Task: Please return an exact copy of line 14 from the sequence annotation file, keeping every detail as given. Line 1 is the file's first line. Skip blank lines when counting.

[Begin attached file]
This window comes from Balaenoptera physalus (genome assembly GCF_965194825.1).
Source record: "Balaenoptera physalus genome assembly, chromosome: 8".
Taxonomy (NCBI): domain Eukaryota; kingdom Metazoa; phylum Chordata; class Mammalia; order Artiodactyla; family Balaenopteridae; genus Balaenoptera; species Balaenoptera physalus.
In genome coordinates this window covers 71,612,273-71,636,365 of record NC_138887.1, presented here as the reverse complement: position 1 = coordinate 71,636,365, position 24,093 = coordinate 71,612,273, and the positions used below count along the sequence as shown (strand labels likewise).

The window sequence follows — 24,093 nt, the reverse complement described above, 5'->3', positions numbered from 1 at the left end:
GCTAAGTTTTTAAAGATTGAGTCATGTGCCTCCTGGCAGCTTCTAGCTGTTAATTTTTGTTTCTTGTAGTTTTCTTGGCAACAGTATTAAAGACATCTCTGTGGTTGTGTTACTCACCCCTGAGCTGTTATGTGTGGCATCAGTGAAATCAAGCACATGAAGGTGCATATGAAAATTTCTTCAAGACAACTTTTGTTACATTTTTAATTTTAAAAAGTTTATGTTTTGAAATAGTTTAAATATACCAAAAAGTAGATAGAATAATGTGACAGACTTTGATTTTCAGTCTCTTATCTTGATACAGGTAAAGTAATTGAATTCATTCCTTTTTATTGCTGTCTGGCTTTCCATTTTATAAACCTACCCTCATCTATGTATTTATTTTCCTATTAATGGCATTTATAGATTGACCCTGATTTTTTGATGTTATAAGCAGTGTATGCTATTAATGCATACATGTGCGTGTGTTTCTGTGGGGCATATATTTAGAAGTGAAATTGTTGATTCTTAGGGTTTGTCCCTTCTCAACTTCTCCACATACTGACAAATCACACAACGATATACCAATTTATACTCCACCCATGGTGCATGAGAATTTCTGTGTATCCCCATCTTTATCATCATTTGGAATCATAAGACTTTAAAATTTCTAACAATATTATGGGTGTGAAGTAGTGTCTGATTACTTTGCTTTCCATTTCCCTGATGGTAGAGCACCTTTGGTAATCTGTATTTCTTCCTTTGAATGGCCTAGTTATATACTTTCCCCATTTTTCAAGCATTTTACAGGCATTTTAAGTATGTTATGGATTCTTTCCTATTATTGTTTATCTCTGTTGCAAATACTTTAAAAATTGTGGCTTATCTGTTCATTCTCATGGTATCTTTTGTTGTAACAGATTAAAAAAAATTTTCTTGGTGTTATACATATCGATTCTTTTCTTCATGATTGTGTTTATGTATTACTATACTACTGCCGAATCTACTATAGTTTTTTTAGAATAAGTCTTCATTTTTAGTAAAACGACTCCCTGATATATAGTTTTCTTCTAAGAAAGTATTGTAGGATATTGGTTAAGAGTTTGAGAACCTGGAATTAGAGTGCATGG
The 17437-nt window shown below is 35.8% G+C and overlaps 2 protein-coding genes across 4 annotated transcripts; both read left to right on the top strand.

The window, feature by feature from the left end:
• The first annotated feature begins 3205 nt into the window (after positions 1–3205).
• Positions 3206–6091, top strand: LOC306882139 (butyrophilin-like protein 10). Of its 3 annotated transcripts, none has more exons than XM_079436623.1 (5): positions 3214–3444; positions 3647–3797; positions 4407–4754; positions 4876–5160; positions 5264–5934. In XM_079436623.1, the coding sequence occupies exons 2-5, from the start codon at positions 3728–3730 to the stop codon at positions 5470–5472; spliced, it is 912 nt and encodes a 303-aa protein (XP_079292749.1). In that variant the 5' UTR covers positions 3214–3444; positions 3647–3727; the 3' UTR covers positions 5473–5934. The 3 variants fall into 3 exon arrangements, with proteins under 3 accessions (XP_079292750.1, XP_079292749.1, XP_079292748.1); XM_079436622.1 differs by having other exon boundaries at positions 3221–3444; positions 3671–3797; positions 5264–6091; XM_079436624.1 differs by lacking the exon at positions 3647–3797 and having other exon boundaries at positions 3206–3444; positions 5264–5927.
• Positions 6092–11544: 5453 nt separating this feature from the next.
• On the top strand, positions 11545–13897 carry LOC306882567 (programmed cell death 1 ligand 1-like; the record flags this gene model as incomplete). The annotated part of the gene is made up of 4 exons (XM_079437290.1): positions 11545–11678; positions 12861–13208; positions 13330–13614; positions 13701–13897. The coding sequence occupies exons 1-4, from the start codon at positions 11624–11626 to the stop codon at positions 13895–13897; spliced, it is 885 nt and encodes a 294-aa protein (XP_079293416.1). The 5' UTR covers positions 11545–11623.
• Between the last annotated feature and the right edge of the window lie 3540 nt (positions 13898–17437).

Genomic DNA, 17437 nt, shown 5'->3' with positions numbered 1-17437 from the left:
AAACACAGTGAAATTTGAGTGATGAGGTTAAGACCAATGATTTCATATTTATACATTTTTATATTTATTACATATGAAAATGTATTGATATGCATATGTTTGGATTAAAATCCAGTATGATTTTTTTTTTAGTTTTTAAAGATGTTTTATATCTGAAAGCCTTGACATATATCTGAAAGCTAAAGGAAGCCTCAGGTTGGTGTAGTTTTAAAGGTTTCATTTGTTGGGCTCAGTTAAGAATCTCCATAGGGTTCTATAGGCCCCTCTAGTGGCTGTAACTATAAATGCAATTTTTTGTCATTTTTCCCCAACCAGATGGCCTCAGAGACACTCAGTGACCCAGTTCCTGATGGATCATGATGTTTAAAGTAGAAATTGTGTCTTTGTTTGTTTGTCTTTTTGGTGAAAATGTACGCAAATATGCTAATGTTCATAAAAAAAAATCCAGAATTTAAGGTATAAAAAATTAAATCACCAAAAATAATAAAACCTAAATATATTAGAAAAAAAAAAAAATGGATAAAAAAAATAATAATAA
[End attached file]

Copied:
Genomic DNA, 17437 nt, shown 5'->3' with positions numbered 1-17437 from the left: